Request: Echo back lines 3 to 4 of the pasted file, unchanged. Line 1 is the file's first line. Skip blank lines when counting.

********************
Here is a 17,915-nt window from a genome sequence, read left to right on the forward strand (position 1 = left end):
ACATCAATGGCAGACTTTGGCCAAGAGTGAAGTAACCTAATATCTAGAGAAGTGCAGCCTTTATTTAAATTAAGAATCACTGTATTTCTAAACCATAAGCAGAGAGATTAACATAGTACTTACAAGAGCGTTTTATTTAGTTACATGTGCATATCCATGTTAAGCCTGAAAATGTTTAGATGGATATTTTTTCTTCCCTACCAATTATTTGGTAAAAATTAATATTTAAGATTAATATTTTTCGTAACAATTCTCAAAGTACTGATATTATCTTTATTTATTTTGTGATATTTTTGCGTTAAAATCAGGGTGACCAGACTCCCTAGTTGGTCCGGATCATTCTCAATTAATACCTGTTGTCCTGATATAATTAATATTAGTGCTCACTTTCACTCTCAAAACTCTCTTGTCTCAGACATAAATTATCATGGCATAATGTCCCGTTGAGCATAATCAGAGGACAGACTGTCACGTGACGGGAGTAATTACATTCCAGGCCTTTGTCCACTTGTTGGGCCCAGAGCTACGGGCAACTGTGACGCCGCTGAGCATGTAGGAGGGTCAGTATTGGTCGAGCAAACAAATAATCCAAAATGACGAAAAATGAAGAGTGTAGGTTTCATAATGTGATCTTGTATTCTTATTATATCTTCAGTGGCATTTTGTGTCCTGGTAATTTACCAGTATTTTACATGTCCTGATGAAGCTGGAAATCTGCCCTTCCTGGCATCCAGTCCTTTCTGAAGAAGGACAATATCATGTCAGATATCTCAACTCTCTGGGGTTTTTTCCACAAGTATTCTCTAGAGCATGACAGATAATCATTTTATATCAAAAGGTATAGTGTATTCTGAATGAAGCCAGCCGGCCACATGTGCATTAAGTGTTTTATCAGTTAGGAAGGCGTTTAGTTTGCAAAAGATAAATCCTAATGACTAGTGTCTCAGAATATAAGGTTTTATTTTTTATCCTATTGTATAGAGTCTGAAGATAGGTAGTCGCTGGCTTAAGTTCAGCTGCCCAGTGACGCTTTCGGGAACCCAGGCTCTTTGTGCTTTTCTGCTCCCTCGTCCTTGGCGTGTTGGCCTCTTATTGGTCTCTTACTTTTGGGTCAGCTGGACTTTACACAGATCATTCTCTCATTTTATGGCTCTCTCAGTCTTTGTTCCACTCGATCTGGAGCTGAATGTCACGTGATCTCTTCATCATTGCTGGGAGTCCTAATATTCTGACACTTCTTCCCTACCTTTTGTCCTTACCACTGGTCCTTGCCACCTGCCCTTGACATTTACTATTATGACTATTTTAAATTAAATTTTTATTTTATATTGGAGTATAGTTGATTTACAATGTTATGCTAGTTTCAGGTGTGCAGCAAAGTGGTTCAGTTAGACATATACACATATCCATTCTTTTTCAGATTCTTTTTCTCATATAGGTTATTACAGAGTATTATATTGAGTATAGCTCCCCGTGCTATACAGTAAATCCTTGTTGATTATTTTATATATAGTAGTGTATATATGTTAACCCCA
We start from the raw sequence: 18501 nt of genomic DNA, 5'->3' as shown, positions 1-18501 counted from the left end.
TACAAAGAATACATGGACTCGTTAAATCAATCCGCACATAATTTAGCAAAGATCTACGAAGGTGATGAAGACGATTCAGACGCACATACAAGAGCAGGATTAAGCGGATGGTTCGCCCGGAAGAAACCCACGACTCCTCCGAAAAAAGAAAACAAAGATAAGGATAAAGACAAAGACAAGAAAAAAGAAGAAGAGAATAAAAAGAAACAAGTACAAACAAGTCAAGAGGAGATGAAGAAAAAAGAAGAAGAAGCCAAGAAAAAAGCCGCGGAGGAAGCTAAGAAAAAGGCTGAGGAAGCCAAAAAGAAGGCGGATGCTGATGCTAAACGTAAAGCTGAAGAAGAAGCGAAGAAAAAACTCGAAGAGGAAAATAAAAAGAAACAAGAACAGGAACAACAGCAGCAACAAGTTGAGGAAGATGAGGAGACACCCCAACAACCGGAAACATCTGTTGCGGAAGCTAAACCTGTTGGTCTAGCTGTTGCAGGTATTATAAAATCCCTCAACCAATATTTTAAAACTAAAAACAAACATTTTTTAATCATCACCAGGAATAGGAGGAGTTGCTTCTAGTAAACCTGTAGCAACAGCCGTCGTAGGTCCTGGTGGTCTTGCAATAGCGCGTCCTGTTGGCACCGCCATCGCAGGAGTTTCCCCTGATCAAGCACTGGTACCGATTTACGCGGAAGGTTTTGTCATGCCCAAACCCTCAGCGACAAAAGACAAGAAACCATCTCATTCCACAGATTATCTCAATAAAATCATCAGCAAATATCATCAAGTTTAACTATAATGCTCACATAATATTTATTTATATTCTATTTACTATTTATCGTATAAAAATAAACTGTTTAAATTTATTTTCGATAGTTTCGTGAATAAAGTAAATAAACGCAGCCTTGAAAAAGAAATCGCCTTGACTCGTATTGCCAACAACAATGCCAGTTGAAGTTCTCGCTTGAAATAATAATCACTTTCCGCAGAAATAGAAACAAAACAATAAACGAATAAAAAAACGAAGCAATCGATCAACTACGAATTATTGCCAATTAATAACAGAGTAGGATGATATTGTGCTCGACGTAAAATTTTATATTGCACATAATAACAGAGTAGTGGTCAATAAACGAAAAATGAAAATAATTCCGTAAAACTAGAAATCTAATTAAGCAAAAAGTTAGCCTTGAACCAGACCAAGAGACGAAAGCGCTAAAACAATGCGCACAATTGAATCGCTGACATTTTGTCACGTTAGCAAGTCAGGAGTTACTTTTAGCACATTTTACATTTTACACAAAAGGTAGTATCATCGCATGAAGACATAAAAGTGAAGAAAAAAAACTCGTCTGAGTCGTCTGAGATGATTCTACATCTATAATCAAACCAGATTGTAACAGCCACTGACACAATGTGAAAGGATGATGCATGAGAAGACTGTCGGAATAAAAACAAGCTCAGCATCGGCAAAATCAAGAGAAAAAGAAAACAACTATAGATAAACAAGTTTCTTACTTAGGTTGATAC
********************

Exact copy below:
We start from the raw sequence: 18501 nt of genomic DNA, 5'->3' as shown, positions 1-18501 counted from the left end.
TACAAAGAATACATGGACTCGTTAAATCAATCCGCACATAATTTAGCAAAGATCTACGAAGGTGATGAAGACGATTCAGACGCACATACAAGAGCAGGATTAAGCGGATGGTTCGCCCGGAAGAAACCCACGACTCCTCCGAAAAAAGAAAACAAAGATAAGGATAAAGACAAAGACAAGAAAAAAGAAGAAGAGAATAAAAAGAAACAAGTACAAACAAGTCAAGAGGAGATGAAGAAAAAAGAAGAAGAAGCCAAGAAAAAAGCCGCGGAGGAAGCTAAGAAAAAGGCTGAGGAAGCCAAAAAGAAGGCGGATGCTGATGCTAAACGTAAAGCTGAAGAAGAAGCGAAGAAAAAACTCGAAGAGGAAAATAAAAAGAAACAAGAACAGGAACAACAGCAGCAACAAGTTGAGGAAGATGAGGAGACACCCCAACAACCGGAAACATCTGTTGCGGAAGCTAAACCTGTTGGTCTAGCTGTTGCAGGTATTATAAAATCCCTCAACCAATATTTTAAAACTAAAAACAAACATTTTTTAATCATCACCAGGAATAGGAGGAGTTGCTTCTAGTAAACCTGTAGCAACAGCCGTCGTAGGTCCTGGTGGTCTTGCAATAGCGCGTCCTGTTGGCACCGCCATCGCAGGAGTTTCCCCTGATCAAGCACTGGTACCGATTTACGCGGAAGGTTTTGTCATGCCCAAACCCTCAGCGACAAAAGACAAGAAACCATCTCATTCCACAGATTATCTCAATAAAATCATCAGCAAATATCATCAAGTTTAACTATAATGCTCACATAATATTTATTTATATTCTATTTACTATTTATCGTATAAAAATAAACTGTTTAAATTTATTTTCGATAGTTTCGTGAATAAAGTAAATAAACGCAGCCTTGAAAAAGAAATCGCCTTGACTCGTATTGCCAACAACAATGCCAGTTGAAGTTCTCGCTTGAAATAATAATCACTTTCCGCAGAAATAGAAACAAAACAATAAACGAATAAAAAAACGAAGCAATCGATCAACTACGAATTATTGCCAATTAATAACAGAGTAGGATGATATTGTGCTCGACGTAAAATTTTATATTGCACATAATAACAGAGTAGTGGTCAATAAACGAAAAATGAAAATAATTCCGTAAAACTAGAAATCTAATTAAGCAAAAAGTTAGCCTTGAACCAGACCAAGAGACGAAAGCGCTAAAACAATGCGCACAATTGAATCGCTGACATTTTGTCACGTTAGCAAGTCAGGAGTTACTTTTAGCACATTTTACATTTTACACAAAAGGTAGTATCATCGCATGAAGACATAAAAGTGAAGAAAAAAAACTCGTCTGAGTCGTCTGAGATGATTCTACATCTATAATCAAACCAGATTGTAACAGCCACTGACACAATGTGAAAGGATGATGCATGAGAAGACTGTCGGAATAAAAACAAGCTCAGCATCGGCAAAATCAAGAGAAAAAGAAAACAACTATAGATAAACAAGTTTCTTACTTAGGTTGATAC